Elevated glucose metabolism in the amygdala during an inhibitory avoidance task

Behav Brain Res. 2013 May 15;245:83-7. doi: 10.1016/j.bbr.2013.02.006. Epub 2013 Feb 15.


There is a long-standing debate as to whether the memory process of consolidation is neurochemically similar to or the same as the set of processes involved in retrieval and reconsolidation of that memory. In addition, although we have previously shown that initial memory processing in the hippocampus causes a drainage of hippocampal glucose because of increased local metabolic demand, it is unknown what metabolic changes occur elsewhere in the brain or during subsequent processing of a previously consolidated memory. Male Sprague Dawley rats (3 months old) were implanted with unilateral microdialysis cannulae and in vivo microdialysis of amygdala extracellular fluid (ECF) was performed during both (i) initial learning and (ii) retrieval 24 h later of an aversively motivated avoidance memory task. ECF samples were analyzed for glucose, lactate, pyruvate and glutamate. Results showed close similarity between increases in local glycolysis seen during both consolidation and retrieval, but also suggested that there may perhaps be a difference in amygdalar oxidative phosphorylation stimulated by the two processes. Hence, our data suggest that memory formation places similar metabolic demands across neural systems, and that consolidation may be metabolically different from retrieval.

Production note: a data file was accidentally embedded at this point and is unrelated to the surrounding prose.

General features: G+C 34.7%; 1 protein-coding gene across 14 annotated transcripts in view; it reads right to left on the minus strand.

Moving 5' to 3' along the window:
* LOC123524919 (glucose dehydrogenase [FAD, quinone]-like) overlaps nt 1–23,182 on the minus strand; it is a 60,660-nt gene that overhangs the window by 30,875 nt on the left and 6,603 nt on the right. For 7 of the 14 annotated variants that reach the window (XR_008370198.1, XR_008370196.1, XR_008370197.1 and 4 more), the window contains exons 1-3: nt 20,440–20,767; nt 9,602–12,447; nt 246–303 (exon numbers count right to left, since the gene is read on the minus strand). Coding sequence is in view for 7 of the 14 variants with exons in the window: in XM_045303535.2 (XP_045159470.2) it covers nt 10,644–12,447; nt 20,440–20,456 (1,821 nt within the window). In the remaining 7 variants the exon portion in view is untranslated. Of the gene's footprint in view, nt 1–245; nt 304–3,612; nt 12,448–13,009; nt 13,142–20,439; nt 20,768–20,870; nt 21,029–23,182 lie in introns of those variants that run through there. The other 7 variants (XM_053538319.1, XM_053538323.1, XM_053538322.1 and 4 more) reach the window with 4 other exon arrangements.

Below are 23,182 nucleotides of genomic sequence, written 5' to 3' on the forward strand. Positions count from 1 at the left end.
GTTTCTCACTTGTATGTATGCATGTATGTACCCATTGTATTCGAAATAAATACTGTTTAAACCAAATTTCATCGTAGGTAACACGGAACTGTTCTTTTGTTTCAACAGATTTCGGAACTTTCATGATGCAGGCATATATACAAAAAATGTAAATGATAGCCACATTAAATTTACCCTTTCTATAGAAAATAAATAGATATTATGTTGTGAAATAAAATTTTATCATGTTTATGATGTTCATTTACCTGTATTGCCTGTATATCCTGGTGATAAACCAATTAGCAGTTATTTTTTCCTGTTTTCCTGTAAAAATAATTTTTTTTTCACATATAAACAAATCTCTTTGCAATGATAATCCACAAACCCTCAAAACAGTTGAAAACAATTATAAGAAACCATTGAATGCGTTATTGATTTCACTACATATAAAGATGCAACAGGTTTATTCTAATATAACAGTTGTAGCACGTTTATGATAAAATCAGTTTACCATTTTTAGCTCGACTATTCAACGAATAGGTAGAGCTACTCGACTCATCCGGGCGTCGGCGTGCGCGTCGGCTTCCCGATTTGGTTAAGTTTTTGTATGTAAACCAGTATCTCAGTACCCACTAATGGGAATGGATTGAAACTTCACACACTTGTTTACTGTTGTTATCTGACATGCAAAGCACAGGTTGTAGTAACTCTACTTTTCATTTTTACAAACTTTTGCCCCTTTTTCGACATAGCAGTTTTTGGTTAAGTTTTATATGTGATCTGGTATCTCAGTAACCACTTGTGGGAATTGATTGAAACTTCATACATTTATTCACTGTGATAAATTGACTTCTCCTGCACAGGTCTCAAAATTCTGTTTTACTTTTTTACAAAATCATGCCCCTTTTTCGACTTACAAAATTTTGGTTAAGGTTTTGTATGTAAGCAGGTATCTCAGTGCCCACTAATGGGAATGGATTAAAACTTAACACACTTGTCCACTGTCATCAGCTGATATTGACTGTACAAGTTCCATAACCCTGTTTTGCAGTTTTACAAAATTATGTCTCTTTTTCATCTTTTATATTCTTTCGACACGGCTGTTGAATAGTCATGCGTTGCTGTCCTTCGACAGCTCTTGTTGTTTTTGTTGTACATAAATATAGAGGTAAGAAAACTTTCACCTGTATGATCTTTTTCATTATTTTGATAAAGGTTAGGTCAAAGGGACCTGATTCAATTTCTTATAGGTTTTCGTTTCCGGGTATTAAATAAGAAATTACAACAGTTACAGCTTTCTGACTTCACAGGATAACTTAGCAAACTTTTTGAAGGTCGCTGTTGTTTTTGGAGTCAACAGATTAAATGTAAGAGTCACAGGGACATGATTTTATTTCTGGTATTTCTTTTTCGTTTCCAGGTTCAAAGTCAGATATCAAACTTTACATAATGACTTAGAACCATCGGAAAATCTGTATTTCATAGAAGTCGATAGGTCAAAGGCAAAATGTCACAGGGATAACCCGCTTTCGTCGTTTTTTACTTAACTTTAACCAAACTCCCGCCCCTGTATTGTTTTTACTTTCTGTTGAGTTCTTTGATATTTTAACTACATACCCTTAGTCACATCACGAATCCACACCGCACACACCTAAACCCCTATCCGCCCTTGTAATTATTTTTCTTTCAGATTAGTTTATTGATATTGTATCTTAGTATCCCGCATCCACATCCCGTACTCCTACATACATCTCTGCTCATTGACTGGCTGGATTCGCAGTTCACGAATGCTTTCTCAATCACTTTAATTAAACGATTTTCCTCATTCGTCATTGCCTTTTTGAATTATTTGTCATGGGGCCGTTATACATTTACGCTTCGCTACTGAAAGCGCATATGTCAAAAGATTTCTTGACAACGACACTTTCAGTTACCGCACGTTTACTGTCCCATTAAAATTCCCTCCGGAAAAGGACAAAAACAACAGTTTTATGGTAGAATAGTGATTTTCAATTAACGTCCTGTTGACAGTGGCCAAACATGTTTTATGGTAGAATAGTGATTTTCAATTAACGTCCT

Publication types

  • Research Support, N.I.H., Extramural
  • Research Support, Non-U.S. Gov't

MeSH terms

  • Amygdala / metabolism*
  • Animals
  • Avoidance Learning / physiology*
  • Glucose / metabolism*
  • Glutamic Acid / metabolism
  • Glycolysis / physiology
  • Lactic Acid / metabolism
  • Male
  • Memory / physiology
  • Mental Recall / physiology
  • Microdialysis
  • Oxidation-Reduction
  • Psychomotor Performance / physiology
  • Pyruvic Acid / metabolism
  • Rats
  • Rats, Sprague-Dawley


  • Lactic Acid
  • Glutamic Acid
  • Pyruvic Acid
  • Glucose